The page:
8. Chickens will ruin your yard, if you have one. They will peck the ground bare. We have a 200 square foot run, and the prairie grass was gone, never to return, within a week. The 5-acre property holds up much better to the voracious attacks of a dozen hungry hens, but I will say that they have eaten more than their fair share of decorative plants and flowers and I'm pretty sure they gobbled up $100 in wildflower seed that I scattered in the fall. Bitches. 

9. Some chickens are cleaner layers than others. Again, the multi-colored pictures of glossy eggs that people love to post on social media have been rinsed of mud, straw, small feathers, and our ever-present pal, poop. A chicken only has one exit hole, and sometimes she'll multitask. 


10. If you are able to free-range your chickens, which I fully recommend, you may lose a bird to a hawk, or a loose dog, or a fox. So far we've been lucky and we only let the girls out for a few hours a day when it's full light, but I know it's a risk. Less risky, but more probable, is the appearance of chicken poop, that ever-present through line of raising poultry, all along your driveway, in the yard, and (inevitably) on the bottom of your shoe and tracked throughout your home. Good thing I've already googled how to get chicken poop out of carpet.

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Still want chickens? Then congratulations! You made it through the shit list (ha) and are ready for the reality of backyard chickens. If you're now questioning the endeavor and want to go back to a time of ignorance, skip the real baby chicks and bliss out HERE.

Either way, happy chickening. 


Tuesday, March 10, 2015

Our first baby goats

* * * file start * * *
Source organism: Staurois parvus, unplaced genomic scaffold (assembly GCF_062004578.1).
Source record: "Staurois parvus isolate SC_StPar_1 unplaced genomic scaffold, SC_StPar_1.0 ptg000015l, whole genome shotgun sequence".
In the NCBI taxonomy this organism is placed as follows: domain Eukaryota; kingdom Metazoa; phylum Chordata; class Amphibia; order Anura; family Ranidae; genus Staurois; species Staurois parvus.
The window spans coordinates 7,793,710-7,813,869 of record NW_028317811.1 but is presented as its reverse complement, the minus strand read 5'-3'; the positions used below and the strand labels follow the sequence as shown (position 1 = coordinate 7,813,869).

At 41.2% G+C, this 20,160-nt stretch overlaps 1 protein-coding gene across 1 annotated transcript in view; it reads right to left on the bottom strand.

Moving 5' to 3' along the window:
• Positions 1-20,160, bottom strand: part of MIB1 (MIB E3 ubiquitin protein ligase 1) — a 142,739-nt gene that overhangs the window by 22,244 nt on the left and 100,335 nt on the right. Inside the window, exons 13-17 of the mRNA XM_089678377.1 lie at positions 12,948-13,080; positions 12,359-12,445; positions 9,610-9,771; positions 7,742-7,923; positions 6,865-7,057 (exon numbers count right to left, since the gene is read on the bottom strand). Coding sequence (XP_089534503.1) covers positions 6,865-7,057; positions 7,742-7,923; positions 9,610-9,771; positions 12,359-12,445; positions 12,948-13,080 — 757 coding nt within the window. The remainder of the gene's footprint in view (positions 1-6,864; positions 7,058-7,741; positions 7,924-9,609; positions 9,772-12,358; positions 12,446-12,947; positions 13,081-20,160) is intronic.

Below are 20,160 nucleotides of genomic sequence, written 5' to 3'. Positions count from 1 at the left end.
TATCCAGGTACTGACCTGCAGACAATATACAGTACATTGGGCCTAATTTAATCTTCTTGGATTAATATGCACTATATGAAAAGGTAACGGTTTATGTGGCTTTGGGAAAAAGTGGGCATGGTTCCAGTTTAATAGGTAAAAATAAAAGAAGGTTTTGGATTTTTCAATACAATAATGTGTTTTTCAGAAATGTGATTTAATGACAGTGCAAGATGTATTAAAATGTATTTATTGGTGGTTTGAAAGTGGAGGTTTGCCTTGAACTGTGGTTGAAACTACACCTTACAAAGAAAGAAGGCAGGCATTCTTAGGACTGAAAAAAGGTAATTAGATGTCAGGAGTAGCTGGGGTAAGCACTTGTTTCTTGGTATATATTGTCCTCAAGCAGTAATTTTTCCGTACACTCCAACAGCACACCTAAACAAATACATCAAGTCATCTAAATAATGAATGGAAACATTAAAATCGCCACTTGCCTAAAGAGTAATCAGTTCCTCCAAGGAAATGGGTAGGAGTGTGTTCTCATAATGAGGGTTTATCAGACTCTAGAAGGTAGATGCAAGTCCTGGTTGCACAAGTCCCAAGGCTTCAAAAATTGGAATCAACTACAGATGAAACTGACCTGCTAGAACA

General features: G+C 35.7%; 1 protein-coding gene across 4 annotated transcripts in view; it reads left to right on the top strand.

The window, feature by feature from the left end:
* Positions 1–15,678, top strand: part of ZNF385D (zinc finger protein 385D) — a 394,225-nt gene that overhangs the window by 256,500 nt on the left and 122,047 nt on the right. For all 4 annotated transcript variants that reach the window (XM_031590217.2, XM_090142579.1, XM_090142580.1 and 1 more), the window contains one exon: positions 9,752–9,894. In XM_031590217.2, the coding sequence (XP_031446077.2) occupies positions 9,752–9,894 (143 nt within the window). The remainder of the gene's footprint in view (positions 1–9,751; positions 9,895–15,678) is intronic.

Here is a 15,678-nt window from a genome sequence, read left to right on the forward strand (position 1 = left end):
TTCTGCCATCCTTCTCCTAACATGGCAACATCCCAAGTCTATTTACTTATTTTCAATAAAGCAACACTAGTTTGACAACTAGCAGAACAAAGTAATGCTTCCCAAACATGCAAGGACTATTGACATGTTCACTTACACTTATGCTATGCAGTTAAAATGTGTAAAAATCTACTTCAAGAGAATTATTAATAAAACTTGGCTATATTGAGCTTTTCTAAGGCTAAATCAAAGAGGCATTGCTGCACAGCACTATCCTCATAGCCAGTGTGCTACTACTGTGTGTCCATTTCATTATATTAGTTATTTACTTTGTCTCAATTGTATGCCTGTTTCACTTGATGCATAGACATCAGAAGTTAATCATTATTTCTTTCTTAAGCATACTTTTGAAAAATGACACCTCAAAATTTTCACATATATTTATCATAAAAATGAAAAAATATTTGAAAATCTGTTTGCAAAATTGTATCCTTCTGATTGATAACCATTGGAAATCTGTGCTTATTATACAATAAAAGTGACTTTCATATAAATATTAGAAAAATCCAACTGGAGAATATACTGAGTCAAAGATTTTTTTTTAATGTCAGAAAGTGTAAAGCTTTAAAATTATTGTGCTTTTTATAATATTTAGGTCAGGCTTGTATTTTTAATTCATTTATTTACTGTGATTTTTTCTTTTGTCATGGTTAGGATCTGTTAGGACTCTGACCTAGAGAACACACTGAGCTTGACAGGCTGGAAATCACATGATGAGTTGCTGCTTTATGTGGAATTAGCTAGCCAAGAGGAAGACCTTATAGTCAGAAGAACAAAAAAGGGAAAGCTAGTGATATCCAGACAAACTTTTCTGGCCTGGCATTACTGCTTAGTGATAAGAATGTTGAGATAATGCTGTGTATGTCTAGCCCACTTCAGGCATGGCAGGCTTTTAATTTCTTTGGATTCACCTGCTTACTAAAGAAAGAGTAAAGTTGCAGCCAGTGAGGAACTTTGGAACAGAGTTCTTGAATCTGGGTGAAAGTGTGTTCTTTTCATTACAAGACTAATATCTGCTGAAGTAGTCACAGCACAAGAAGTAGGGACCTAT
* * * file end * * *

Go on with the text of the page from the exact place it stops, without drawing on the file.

Nothing prepared me for this hobby farm adventure as well as becoming a mother. Long before I was spreading goat poop in my garden, shoveling chicken poop into the compost heap, or tracking the heat cycles of a doe (yeah, dwell on that one for a minute), I was wiping secondary boogers out of my hair, cleaning vomit from my bra, and changing pee sheets in the middle of the night. The days of reading a book in a park and getting my nails done were long gone before I found myself breaking an amniotic sac and freeing a baby goat.

Which I did. 99.9% of the nation was watching the Seahawks lose the Super Bowl and I was given a reprieve by the arrival of the two tiniest, most perfect baby bucklings I've ever seen.

I'm getting ahead of the narrative a bit. Per the previous prep post, Ella was in the garage pen and we were ready. The night before her due date I spent a few dawn hours with her in what I can only equate to the caprine version of Braxton Hicks. Faker. Going into Sunday morning, February 1st, the birthing accoutrement was prepped, I had a nice pile of animal husbandring clothes ready, and we had a set schedule of checking Ella every hour on the hour. And then the stupid game started and family arrived four doors down for the party.

Who can guess where this is going?

1 pm - Ella obviously stretching but not otherwise uncomfortable.
2 pm - Ella still stretching, tail erect, visible tightening but nothing too intense.
3 pm - Checking on my own kids, making sure they are fed and fine, visiting with family and friends; Gabe is on his way home from errands and promises to stop by the house to call in an update.
3:20 pm - A call comes in to my parents' house. My dad answers. All we hear is Gabe yelling "Baby goat! Baby goat!"

I race home and there in the hay is our little Finn, being cleaned up by his mama.

All this prep and I'd missed it! But joy -- another one is headed out! Appropriate clothing be damned, it's me in yoga pants and a sweater, body-deep in bloody hay, breaking open an intact amniotic sac and wiping fluid from our little Archie's nose and mouth before placing him in front of his mama. Ella was a champ, delivering quickly and efficiently on her due date.



Then, it was time to teach them how to nurse. A quick aside for humans and goats -- this is not a process that every animal just naturally knows how to do and takes it up with aplomb on the first try. I may be anthropomorphizing, but Ella's expression was an easily readable "WTF?!" as I made her stand and subject herself to the head-butting and weak attempts at suckling exhibited by her babies. Gotta say, after two rough starts of my own, I was pretty patient during this potentially frustrating process. Babies and new moms are so dumb!